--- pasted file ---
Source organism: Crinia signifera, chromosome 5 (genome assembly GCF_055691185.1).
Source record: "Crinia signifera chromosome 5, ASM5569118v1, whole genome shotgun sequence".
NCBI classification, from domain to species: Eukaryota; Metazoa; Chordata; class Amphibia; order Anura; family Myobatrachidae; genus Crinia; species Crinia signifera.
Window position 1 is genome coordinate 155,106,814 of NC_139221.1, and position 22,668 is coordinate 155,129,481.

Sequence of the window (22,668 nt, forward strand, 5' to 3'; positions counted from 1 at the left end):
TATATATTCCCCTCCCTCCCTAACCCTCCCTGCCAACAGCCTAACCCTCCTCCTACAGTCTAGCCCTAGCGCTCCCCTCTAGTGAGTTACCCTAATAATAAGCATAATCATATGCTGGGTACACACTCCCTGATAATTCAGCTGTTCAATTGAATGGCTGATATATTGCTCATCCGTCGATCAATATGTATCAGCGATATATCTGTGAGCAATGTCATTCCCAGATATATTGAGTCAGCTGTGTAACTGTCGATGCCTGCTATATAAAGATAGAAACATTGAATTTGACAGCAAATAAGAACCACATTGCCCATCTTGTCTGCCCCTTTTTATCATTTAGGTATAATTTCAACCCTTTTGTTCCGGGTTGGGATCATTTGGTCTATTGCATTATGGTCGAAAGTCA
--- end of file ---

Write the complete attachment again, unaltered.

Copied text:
Source organism: Crinia signifera, chromosome 5 (genome assembly GCF_055691185.1).
Source record: "Crinia signifera chromosome 5, ASM5569118v1, whole genome shotgun sequence".
NCBI classification, from domain to species: Eukaryota; Metazoa; Chordata; class Amphibia; order Anura; family Myobatrachidae; genus Crinia; species Crinia signifera.
Window position 1 is genome coordinate 155,106,814 of NC_139221.1, and position 22,668 is coordinate 155,129,481.

Sequence of the window (22,668 nt, forward strand, 5' to 3'; positions counted from 1 at the left end):
TATATATTCCCCTCCCTCCCTAACCCTCCCTGCCAACAGCCTAACCCTCCTCCTACAGTCTAGCCCTAGCGCTCCCCTCTAGTGAGTTACCCTAATAATAAGCATAATCATATGCTGGGTACACACTCCCTGATAATTCAGCTGTTCAATTGAATGGCTGATATATTGCTCATCCGTCGATCAATATGTATCAGCGATATATCTGTGAGCAATGTCATTCCCAGATATATTGAGTCAGCTGTGTAACTGTCGATGCCTGCTATATAAAGATAGAAACATTGAATTTGACAGCAAATAAGAACCACATTGCCCATCTTGTCTGCCCCTTTTTATCATTTAGGTATAATTTCAACCCTTTTGTTCCGGGTTGGGATCATTTGGTCTATTGCATTATGGTCGAAAGTCA